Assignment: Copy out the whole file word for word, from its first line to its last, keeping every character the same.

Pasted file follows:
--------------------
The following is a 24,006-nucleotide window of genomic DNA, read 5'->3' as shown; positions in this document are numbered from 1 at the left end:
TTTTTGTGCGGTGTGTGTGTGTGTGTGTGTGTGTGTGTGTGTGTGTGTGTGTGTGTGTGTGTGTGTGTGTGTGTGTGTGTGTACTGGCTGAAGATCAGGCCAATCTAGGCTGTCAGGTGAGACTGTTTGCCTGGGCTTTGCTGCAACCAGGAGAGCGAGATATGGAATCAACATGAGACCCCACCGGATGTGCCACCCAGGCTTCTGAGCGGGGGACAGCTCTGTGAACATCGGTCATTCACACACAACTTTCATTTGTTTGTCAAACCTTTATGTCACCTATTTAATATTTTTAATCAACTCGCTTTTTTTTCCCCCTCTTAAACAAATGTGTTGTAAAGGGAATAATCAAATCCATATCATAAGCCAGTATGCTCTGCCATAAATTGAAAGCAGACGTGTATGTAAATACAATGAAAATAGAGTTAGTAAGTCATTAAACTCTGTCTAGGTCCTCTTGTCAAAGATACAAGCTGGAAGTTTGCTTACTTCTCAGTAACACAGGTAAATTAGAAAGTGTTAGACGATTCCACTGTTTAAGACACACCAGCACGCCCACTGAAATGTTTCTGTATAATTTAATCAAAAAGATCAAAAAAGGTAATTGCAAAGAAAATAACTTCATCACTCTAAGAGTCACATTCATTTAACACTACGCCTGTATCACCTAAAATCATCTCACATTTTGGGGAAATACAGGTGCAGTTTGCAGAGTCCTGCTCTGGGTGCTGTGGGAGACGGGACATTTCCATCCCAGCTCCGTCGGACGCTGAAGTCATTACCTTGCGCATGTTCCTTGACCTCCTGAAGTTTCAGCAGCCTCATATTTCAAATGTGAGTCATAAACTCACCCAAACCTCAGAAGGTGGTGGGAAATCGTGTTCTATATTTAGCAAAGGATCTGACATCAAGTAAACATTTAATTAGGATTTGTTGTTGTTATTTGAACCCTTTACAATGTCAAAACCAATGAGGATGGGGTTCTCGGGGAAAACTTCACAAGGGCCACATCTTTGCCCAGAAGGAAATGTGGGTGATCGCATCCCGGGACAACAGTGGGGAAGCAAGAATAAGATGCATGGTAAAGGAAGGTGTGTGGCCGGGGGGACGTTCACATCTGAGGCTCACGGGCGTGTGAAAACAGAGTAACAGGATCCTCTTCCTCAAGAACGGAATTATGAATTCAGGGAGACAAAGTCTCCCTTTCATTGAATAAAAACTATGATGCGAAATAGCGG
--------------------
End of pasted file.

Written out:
The following is a 24,006-nucleotide window of genomic DNA, read 5'->3' as shown; positions in this document are numbered from 1 at the left end:
TTTTTGTGCGGTGTGTGTGTGTGTGTGTGTGTGTGTGTGTGTGTGTGTGTGTGTGTGTGTGTGTGTGTGTGTGTGTGTGTGTACTGGCTGAAGATCAGGCCAATCTAGGCTGTCAGGTGAGACTGTTTGCCTGGGCTTTGCTGCAACCAGGAGAGCGAGATATGGAATCAACATGAGACCCCACCGGATGTGCCACCCAGGCTTCTGAGCGGGGGACAGCTCTGTGAACATCGGTCATTCACACACAACTTTCATTTGTTTGTCAAACCTTTATGTCACCTATTTAATATTTTTAATCAACTCGCTTTTTTTTCCCCCTCTTAAACAAATGTGTTGTAAAGGGAATAATCAAATCCATATCATAAGCCAGTATGCTCTGCCATAAATTGAAAGCAGACGTGTATGTAAATACAATGAAAATAGAGTTAGTAAGTCATTAAACTCTGTCTAGGTCCTCTTGTCAAAGATACAAGCTGGAAGTTTGCTTACTTCTCAGTAACACAGGTAAATTAGAAAGTGTTAGACGATTCCACTGTTTAAGACACACCAGCACGCCCACTGAAATGTTTCTGTATAATTTAATCAAAAAGATCAAAAAAGGTAATTGCAAAGAAAATAACTTCATCACTCTAAGAGTCACATTCATTTAACACTACGCCTGTATCACCTAAAATCATCTCACATTTTGGGGAAATACAGGTGCAGTTTGCAGAGTCCTGCTCTGGGTGCTGTGGGAGACGGGACATTTCCATCCCAGCTCCGTCGGACGCTGAAGTCATTACCTTGCGCATGTTCCTTGACCTCCTGAAGTTTCAGCAGCCTCATATTTCAAATGTGAGTCATAAACTCACCCAAACCTCAGAAGGTGGTGGGAAATCGTGTTCTATATTTAGCAAAGGATCTGACATCAAGTAAACATTTAATTAGGATTTGTTGTTGTTATTTGAACCCTTTACAATGTCAAAACCAATGAGGATGGGGTTCTCGGGGAAAACTTCACAAGGGCCACATCTTTGCCCAGAAGGAAATGTGGGTGATCGCATCCCGGGACAACAGTGGGGAAGCAAGAATAAGATGCATGGTAAAGGAAGGTGTGTGGCCGGGGGGACGTTCACATCTGAGGCTCACGGGCGTGTGAAAACAGAGTAACAGGATCCTCTTCCTCAAGAACGGAATTATGAATTCAGGGAGACAAAGTCTCCCTTTCATTGAATAAAAACTATGATGCGAAATAGCGG